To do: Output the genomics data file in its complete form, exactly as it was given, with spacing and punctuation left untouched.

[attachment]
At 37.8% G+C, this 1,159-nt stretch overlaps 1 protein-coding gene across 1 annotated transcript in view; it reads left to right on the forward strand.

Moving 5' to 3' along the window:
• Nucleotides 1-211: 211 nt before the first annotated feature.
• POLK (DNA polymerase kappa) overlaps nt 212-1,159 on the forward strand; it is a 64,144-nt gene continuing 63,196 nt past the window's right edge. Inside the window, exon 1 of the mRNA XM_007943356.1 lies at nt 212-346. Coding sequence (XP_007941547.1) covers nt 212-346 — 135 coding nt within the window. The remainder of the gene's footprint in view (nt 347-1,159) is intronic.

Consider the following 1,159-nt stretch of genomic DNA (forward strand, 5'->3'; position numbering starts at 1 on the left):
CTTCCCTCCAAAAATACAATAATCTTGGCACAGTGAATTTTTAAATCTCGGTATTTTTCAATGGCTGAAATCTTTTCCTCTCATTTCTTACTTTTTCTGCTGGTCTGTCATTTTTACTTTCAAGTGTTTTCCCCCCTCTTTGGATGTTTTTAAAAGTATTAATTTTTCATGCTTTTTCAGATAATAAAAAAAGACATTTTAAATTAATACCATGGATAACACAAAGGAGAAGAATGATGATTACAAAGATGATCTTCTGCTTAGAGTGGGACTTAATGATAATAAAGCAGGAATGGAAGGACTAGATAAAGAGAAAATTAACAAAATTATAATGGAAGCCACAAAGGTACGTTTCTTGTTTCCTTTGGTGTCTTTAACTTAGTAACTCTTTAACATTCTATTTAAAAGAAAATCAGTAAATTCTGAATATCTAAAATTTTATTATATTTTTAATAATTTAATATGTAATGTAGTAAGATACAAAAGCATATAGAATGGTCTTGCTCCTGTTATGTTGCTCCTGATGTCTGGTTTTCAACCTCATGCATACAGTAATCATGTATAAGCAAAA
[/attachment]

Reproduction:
At 37.8% G+C, this 1,159-nt stretch overlaps 1 protein-coding gene across 1 annotated transcript in view; it reads left to right on the forward strand.

Moving 5' to 3' along the window:
• Nucleotides 1-211: 211 nt before the first annotated feature.
• POLK (DNA polymerase kappa) overlaps nt 212-1,159 on the forward strand; it is a 64,144-nt gene continuing 63,196 nt past the window's right edge. Inside the window, exon 1 of the mRNA XM_007943356.1 lies at nt 212-346. Coding sequence (XP_007941547.1) covers nt 212-346 — 135 coding nt within the window. The remainder of the gene's footprint in view (nt 347-1,159) is intronic.

Consider the following 1,159-nt stretch of genomic DNA (forward strand, 5'->3'; position numbering starts at 1 on the left):
CTTCCCTCCAAAAATACAATAATCTTGGCACAGTGAATTTTTAAATCTCGGTATTTTTCAATGGCTGAAATCTTTTCCTCTCATTTCTTACTTTTTCTGCTGGTCTGTCATTTTTACTTTCAAGTGTTTTCCCCCCTCTTTGGATGTTTTTAAAAGTATTAATTTTTCATGCTTTTTCAGATAATAAAAAAAGACATTTTAAATTAATACCATGGATAACACAAAGGAGAAGAATGATGATTACAAAGATGATCTTCTGCTTAGAGTGGGACTTAATGATAATAAAGCAGGAATGGAAGGACTAGATAAAGAGAAAATTAACAAAATTATAATGGAAGCCACAAAGGTACGTTTCTTGTTTCCTTTGGTGTCTTTAACTTAGTAACTCTTTAACATTCTATTTAAAAGAAAATCAGTAAATTCTGAATATCTAAAATTTTATTATATTTTTAATAATTTAATATGTAATGTAGTAAGATACAAAAGCATATAGAATGGTCTTGCTCCTGTTATGTTGCTCCTGATGTCTGGTTTTCAACCTCATGCATACAGTAATCATGTATAAGCAAAA